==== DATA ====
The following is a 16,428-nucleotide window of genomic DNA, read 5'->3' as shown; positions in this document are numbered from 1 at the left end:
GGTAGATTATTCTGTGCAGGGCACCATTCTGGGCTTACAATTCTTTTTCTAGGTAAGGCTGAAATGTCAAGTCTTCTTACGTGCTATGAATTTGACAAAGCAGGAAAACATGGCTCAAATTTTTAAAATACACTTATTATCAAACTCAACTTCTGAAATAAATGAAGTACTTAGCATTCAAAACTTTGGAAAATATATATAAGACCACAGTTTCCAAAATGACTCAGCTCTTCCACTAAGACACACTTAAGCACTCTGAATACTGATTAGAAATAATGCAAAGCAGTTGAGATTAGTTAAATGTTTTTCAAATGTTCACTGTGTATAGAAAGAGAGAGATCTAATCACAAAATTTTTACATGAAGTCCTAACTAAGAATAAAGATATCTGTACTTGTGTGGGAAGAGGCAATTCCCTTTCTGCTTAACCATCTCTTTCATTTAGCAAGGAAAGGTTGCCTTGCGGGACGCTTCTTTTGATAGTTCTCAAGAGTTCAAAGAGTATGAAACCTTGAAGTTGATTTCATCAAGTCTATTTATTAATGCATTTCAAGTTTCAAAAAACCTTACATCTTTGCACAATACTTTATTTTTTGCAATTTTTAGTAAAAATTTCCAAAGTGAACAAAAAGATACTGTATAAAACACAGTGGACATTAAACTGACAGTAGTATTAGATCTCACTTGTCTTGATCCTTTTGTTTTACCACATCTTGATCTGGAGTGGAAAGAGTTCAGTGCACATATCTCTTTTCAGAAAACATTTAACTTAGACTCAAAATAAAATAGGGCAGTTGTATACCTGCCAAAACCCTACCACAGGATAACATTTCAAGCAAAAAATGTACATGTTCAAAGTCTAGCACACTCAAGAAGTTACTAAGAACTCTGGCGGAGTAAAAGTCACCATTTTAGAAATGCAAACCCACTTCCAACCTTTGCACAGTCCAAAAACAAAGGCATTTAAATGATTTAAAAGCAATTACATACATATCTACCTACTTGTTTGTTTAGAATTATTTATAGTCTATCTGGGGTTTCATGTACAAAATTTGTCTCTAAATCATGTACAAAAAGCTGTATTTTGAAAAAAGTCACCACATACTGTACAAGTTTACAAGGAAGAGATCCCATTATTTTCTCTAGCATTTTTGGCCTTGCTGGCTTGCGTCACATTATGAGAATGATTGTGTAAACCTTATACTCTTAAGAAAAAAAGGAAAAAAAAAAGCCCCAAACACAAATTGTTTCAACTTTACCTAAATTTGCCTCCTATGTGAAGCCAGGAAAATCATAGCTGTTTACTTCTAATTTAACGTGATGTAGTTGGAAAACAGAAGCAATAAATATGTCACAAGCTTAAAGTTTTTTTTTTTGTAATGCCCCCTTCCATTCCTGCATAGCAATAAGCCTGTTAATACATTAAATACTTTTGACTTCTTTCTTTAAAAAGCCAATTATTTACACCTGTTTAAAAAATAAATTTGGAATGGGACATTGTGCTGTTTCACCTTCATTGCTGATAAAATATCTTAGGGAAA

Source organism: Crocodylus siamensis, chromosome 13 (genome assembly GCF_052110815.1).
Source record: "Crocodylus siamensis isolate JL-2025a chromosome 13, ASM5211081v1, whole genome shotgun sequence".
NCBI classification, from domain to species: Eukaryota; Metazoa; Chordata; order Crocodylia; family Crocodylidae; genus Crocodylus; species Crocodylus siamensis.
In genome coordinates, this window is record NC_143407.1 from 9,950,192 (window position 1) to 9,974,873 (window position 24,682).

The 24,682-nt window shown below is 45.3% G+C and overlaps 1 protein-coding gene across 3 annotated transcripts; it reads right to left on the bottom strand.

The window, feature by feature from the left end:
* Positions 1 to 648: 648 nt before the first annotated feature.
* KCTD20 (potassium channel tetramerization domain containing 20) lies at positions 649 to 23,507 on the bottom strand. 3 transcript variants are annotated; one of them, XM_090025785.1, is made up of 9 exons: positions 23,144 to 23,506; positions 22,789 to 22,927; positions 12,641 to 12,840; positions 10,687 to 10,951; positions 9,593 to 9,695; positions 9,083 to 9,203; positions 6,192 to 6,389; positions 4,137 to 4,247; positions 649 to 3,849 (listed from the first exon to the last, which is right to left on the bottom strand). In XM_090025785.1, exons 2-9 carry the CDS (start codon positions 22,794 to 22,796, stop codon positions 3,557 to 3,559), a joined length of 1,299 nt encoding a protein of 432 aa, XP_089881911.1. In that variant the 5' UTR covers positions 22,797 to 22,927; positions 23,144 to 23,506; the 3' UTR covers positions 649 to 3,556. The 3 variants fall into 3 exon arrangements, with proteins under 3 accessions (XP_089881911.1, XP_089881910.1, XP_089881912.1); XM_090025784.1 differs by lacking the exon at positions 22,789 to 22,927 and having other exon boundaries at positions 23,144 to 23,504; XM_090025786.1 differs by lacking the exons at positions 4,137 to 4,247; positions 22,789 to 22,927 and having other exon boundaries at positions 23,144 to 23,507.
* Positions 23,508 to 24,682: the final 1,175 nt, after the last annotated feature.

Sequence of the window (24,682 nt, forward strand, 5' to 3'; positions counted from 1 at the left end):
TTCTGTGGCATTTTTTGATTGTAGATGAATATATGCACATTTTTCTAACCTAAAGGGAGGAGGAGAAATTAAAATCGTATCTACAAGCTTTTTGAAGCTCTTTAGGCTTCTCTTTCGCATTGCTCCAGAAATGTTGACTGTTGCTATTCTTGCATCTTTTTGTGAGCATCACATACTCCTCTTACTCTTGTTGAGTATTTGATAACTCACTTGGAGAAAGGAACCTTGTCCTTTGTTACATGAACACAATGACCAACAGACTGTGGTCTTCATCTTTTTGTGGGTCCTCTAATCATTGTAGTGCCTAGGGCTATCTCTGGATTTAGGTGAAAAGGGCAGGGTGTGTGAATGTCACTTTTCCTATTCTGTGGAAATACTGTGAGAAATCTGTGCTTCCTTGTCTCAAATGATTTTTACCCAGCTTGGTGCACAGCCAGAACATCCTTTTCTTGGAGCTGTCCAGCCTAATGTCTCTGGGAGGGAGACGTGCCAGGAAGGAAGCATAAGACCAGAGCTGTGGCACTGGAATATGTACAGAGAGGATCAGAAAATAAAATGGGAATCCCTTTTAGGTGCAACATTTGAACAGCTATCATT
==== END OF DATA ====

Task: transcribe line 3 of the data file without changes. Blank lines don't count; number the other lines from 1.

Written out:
Source organism: Crocodylus siamensis, chromosome 13 (genome assembly GCF_052110815.1).